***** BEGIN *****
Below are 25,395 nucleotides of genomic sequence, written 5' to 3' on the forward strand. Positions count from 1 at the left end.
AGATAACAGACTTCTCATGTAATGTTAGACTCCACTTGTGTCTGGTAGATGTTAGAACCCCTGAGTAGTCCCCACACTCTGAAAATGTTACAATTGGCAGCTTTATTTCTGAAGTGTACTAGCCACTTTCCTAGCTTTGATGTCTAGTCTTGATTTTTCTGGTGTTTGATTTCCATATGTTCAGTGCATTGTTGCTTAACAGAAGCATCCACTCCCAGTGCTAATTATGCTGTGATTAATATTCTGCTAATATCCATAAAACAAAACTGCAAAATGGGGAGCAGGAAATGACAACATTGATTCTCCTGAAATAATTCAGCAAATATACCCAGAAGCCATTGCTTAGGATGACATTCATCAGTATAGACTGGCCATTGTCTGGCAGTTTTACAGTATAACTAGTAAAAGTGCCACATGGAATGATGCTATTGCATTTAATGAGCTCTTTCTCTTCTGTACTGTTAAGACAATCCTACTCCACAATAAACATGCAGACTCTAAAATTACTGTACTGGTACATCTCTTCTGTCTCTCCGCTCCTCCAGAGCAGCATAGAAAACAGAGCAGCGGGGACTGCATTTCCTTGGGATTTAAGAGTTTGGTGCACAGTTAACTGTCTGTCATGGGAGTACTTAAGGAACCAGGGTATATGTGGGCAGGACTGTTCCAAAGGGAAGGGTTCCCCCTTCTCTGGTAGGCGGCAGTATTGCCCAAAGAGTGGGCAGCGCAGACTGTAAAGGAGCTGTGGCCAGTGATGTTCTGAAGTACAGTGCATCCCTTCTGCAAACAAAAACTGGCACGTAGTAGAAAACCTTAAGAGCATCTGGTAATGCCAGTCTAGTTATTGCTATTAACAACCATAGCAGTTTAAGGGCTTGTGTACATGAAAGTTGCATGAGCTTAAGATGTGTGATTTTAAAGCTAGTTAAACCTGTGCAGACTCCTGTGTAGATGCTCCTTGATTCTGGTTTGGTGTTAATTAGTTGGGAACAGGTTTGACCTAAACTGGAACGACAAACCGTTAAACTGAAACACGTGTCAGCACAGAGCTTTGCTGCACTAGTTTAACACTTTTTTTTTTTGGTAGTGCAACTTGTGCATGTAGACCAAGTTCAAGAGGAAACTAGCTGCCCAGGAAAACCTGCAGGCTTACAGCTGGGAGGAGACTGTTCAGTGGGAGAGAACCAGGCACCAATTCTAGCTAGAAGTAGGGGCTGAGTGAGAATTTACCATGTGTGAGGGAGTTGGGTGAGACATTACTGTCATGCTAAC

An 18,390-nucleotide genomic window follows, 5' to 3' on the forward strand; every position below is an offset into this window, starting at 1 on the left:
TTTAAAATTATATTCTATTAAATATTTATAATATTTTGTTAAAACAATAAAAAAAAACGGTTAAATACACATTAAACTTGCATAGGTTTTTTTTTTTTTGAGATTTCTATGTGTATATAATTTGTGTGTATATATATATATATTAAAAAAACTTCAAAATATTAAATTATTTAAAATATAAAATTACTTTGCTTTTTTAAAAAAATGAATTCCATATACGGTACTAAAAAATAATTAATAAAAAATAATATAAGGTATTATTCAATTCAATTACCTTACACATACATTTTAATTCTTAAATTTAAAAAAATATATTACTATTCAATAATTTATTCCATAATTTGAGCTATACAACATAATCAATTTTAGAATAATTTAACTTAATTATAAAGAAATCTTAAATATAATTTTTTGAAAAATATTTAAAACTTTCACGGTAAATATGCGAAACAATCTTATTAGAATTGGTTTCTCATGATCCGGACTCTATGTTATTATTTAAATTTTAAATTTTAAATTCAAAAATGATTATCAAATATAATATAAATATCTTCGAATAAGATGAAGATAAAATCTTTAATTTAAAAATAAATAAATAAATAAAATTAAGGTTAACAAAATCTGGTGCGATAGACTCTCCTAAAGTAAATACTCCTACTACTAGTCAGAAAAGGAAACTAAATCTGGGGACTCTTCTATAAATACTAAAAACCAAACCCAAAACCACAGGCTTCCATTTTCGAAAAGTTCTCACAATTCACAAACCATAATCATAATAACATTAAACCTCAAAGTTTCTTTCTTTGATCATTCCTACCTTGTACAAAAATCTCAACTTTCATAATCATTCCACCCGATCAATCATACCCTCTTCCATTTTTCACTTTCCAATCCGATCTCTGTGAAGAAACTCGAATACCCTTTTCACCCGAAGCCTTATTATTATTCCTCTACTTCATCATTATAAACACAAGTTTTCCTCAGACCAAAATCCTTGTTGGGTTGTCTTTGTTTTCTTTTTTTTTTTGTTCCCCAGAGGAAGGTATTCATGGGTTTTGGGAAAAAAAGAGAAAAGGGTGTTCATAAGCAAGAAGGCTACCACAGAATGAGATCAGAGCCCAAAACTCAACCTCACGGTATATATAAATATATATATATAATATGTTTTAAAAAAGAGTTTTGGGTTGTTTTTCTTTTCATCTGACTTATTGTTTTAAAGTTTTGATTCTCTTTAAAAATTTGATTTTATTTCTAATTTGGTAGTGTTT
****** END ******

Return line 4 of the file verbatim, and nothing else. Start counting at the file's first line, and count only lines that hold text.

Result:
TTTAAAATTATATTCTATTAAATATTTATAATATTTTGTTAAAACAATAAAAAAAAACGGTTAAATACACATTAAACTTGCATAGGTTTTTTTTTTTTTGAGATTTCTATGTGTATATAATTTGTGTGTATATATATATATATTAAAAAAACTTCAAAATATTAAATTATTTAAAATATAAAATTACTTTGCTTTTTTAAAAAAATGAATTCCATATACGGTACTAAAAAATAATTAATAAAAAATAATATAAGGTATTATTCAATTCAATTACCTTACACATACATTTTAATTCTTAAATTTAAAAAAATATATTACTATTCAATAATTTATTCCATAATTTGAGCTATACAACATAATCAATTTTAGAATAATTTAACTTAATTATAAAGAAATCTTAAATATAATTTTTTGAAAAATATTTAAAACTTTCACGGTAAATATGCGAAACAATCTTATTAGAATTGGTTTCTCATGATCCGGACTCTATGTTATTATTTAAATTTTAAATTTTAAATTCAAAAATGATTATCAAATATAATATAAATATCTTCGAATAAGATGAAGATAAAATCTTTAATTTAAAAATAAATAAATAAATAAAATTAAGGTTAACAAAATCTGGTGCGATAGACTCTCCTAAAGTAAATACTCCTACTACTAGTCAGAAAAGGAAACTAAATCTGGGGACTCTTCTATAAATACTAAAAACCAAACCCAAAACCACAGGCTTCCATTTTCGAAAAGTTCTCACAATTCACAAACCATAATCATAATAACATTAAACCTCAAAGTTTCTTTCTTTGATCATTCCTACCTTGTACAAAAATCTCAACTTTCATAATCATTCCACCCGATCAATCATACCCTCTTCCATTTTTCACTTTCCAATCCGATCTCTGTGAAGAAACTCGAATACCCTTTTCACCCGAAGCCTTATTATTATTCCTCTACTTCATCATTATAAACACAAGTTTTCCTCAGACCAAAATCCTTGTTGGGTTGTCTTTGTTTTCTTTTTTTTTTTGTTCCCCAGAGGAAGGTATTCATGGGTTTTGGGAAAAAAAGAGAAAAGGGTGTTCATAAGCAAGAAGGCTACCACAGAATGAGATCAGAGCCCAAAACTCAACCTCACGGTATATATAAATATATATATATAATATGTTTTAAAAAAGAGTTTTGGGTTGTTTTTCTTTTCATCTGACTTATTGTTTTAAAGTTTTGATTCTCTTTAAAAATTTGATTTTATTTCTAATTTGGTAGTGTTT